ako.vmware.com/gateway-namespace: default
spec:
  selector:
  app: nginx
  ports:
  - port: 8443
    targetPort: 443
    protocol: TCP
    type: ClusterIP

The Gateway Labels

ako.vmware.com/gateway-name: app-gateway-admin-0
ako.vmware.com/gateway-namespace: default

and the ClusterIP type tells the Avi Kubernetes Operator (AKO) to use the gateways, each gateway is on a separate network segment for traffic separation.

The gateways also have the relevant ports that the application uses, configure your gateway and change your helm chart to use the gateway objects.

Ingress Class

Avi Infra Settings can be applied to Ingress resources, using the IngressClass construct. IngressClass provides a way to configure Controller-specific load balancing parameters and applies these configurations to a set of Ingress objects. AKO supports listening to IngressClass resources in Kubernetes version 1.19+. The Avi Infra Setting reference can be provided in the Ingress Class as shown below:

apiVersion: networking.k8s.io/v1
kind: IngressClass
metadata:
  name: avi-ingress-class-oam
spec:
  controller: ako.vmware.com/avi-lb
  parameters:
    apiGroup: ako.vmware.com
    kind: AviInfraSetting
    name: aviinfrasetting-tkg-wkld-oam
---
apiVersion: networking.k8s.io/v1
kind: IngressClass
metadata:
  name: avi-ingress-class-trf
spec:
  controller: ako.vmware.com/avi-lb
  parameters:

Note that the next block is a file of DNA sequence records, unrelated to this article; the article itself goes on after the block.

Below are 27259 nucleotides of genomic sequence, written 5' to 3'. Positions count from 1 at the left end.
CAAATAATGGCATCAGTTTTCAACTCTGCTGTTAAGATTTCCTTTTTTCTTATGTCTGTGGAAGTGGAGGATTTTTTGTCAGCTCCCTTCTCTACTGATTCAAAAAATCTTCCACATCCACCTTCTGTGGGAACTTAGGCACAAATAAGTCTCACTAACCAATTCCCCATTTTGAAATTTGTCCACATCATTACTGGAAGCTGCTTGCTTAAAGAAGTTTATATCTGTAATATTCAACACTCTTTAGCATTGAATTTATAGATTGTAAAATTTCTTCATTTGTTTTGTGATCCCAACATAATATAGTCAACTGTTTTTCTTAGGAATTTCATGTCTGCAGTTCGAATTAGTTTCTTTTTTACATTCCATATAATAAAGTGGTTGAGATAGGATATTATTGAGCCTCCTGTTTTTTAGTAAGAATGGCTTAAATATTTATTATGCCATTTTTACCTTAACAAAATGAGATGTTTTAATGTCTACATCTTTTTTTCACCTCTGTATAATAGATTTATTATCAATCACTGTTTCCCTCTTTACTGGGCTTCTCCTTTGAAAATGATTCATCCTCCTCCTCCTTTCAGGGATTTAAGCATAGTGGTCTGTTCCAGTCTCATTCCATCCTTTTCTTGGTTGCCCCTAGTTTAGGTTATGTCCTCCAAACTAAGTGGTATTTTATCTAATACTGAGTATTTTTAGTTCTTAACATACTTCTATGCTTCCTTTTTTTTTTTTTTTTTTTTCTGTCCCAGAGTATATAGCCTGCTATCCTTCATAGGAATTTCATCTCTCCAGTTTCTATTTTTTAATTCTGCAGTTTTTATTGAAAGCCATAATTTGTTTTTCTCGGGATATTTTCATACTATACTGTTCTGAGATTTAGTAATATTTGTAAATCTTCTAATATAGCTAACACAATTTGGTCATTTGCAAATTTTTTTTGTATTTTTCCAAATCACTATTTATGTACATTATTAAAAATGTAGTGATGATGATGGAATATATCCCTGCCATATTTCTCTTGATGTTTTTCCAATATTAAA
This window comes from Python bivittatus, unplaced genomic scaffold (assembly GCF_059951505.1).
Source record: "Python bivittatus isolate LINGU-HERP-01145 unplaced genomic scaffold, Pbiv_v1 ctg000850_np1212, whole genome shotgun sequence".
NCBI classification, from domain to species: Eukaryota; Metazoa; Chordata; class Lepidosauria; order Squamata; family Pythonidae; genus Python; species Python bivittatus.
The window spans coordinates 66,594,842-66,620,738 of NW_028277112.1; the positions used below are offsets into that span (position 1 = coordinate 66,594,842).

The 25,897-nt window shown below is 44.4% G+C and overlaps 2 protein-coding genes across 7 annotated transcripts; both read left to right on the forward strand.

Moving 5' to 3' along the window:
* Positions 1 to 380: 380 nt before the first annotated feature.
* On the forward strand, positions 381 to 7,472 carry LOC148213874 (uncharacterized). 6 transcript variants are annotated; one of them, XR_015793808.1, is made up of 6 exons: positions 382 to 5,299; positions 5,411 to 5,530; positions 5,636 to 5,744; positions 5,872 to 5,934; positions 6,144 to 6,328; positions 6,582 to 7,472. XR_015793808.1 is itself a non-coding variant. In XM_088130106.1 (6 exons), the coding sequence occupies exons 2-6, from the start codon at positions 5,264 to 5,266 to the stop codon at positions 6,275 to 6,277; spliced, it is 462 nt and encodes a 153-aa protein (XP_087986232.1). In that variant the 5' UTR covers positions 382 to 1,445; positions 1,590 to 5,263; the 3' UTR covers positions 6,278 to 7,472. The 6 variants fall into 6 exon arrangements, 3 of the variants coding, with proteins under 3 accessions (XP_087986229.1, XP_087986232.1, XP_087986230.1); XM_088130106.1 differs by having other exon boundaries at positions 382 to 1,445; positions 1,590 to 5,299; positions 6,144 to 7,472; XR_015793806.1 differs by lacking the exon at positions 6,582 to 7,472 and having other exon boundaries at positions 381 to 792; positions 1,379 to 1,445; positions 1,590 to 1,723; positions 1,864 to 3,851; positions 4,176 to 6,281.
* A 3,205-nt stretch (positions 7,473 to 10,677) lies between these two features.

apiGroup: ako.vmware.com
    kind: AviInfraSetting
    name: aviinfrasetting-tkg-wkld-trf
    ---
apiVersion: networking.k8s.io/v1
kind: IngressClass
metadata:
  name: avi-ingress-class-trf
spec:
  controller: ako.vmware.com/avi-lb
  parameters:
    apiGroup: ako.vmware.com
    kind: AviInfraSetting
    name: aviinfrasetting-tkg-wkld-sigtran

Using IngresClass

The Avi Infra Setting resource can be attached to a Gateway Class object and Ingress Class object, via the .spec.parametersRef. However, using annotations with LoadBalancer object instead of using labels with Gateway API object, you will not be able to use shared protocol and ports on the same IP address. For example, TCP AND UDP 53 on the same LoadBalancer IP address. This is not supported yet, until MixedProtocolLB is supported by Kubernetes.

To provide a Controller to implement a given ingress, in addition to creating the IngressClass object, the ingressClassName should be specified, that matches the IngressClass name. The ingress looks as shown below: